22 August 2016
July 1947. Kooraka saved from disaster by the actions of the captain and crew of the trawler Korowa.
|Public Domain - REF: SLSA|
8.30pm July 17 - in dark and dangerous conditions the 300 ton S.S Koraka was caught in a fierce storm 6 miles off Jervis Bay, pounded by 30 to 40ft waves breaking onto it’s hatches, the Kooraka’s steering gear broke away under the strain of the relentless pounding.
4. 30 a.m. - The trawler Korowa towed the Kooraka safely into Sydney Harbour.
Paying high tribute to the captain and crew of the steam trawler Korowa, Mr Justice Abbott awarded 3,300 pounds to it’s owners and 2,100 pounds to the ship’s company, for services rendered in the salvaging of the South Australian vessel Kooraka.
The Kooraka, 300 gross tons. Lb: 135 x 24 ft. (41.2 x 7.6 metres). Steel, single screw motorship built by George Brown & Co in Greenock, Scotland, in 1925. Arrived Australia August 1925 for Coast Steamship Ltd. Day passengers only (10). Serviced Yorke Peninsular run on an irregular basis. Requisitioned as RAN Minesweeper during World War 2. Ref: Flotilla
The Korowa, 324 tons gross WWII auxiliary minesweeper HMAS KOROWA was one of the Sydney-based Red Funnel Trawlers Ltd vessels requisitioned by the RAN at the outbreak of war. With the RAN, fitted with a 12-pounder gun and minesweeping gear, she was attached to Minesweeping Group 66 based at Fremantle, Western Australia.
19 August 2016
17 August 2016
Two local friends, Nina and Michael Strachan, were exploring the north side of the bay on the weekend 13/14th August 2016 - in their canoes and came upon a very interesting discovery .
|Read more on Captain Kinghorn and whaling in Jervis Bay.|
|Thank you Michael and Nina for sending us these photographs.|
11 August 2016
Researching old south coast newspapers you will come across this type of advertising time and again.. This was a one of many advertisement that promised amazing cures for all sorts of ailments.
Advertising for Ayre’s Sarsaparilla appeared in many local Shoalhaven newspapers over many years.
In fact, this remedy was nothing more than a simple beverage of sweetened, herb-flavored water. It was dispensed as a "tonic" (still the general term for soda pop in certain areas of the country) but it was little different from the drink we now call root beer”.
10 August 2016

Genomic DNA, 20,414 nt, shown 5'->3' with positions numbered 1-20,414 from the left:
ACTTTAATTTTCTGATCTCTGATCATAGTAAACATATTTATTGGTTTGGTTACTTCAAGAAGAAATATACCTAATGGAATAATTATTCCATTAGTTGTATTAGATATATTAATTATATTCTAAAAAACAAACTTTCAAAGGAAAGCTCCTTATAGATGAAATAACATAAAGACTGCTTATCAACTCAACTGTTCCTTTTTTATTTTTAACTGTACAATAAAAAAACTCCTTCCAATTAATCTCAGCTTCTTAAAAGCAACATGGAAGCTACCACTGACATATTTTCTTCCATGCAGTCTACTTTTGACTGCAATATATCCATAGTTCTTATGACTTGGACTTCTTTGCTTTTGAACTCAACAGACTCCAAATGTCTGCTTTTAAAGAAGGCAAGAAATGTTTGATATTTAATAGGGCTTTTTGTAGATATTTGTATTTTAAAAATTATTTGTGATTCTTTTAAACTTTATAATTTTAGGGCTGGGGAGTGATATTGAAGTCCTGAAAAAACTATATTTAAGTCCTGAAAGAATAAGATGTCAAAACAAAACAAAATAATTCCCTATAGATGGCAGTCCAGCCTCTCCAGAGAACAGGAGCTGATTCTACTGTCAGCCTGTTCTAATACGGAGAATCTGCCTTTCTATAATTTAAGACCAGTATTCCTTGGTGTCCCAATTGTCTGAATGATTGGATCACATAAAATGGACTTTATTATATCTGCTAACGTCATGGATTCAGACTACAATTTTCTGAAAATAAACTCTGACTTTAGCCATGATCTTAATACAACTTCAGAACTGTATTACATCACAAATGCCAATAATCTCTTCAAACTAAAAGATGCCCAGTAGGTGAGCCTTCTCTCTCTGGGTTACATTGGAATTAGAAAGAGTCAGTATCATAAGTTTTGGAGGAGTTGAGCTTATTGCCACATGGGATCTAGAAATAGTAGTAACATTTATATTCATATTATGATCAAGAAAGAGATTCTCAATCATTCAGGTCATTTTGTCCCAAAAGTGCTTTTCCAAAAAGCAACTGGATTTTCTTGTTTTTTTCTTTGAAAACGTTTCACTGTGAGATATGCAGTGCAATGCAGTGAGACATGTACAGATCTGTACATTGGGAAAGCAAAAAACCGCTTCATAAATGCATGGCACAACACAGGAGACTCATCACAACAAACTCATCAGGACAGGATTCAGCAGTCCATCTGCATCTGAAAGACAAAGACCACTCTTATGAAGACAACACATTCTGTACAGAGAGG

9 August 2016
|Air lifted off Hyams beach today - August 8th 2016.|
|HMAS Creswell. click to enlarge all images..|
The headlands and narrow entrance to the bay offered little protection as the huge north swell smashed straight into H.M.A.S Creswell.
The base suffered a lot of damage to its infrastructure, least of which was two of the Navy’s training yachts Alexander and Friendship. They were behind the breakwall and secured to large floating concrete pontoons, thought to be safe.
During the height of the storm large waves rolled right over the breakwall and dislodged the concrete pontoons from their moorings.
The pontoons are fixed to large steel pylons driven deep into the sea bed, these have steel railway track like slides running vertically down the sides that are designed to let the 17 ton sealed concrete pontoons freely rise and fall with the tides and swell.
The height of the steel pylons is around 3 meters above water level, for the waves to come over the wall with such force and lift these 17 ton pontoons clear off the top off the pylons is quite amazing.
The two yachts attached to the pontoons were then ripped out of the harbour and started to drift with the wind and driving swell towards the beach.
The men from DMS, quickly followed in a work boat trying to get a rope onto the yachts and haul them back to safety.
With great difficulty they managed to do this with the yacht Friendship, but unfortunately, despite successfully attaching tow ropes to Alexander she was found to be still attached to the pontoons, it was decided they had no choice but to abandon the attempt in the dangerous deteriorating conditions. They were forced to stand off, and watch helplessly as Alexander and the pontoons were driven onto Hyams Beach not far from the base.
Once the storm had subsided an inspection was made, and the yacht was found to be beyond recovery.
|The once beautiful yacht Alexander shown here cut into pieces ready for the lift.|
|Preparing the pieces for the lift.|
|The helicopter on arrival.|
|Getting ready for the first lift.|
|Staff and onlookers.|
|Bow section being lifted.|
|another section of hull on it’s way to be scrapped.|
The 17 ton Pontoons.
|Two of the four pontoons buried deep in the sand.|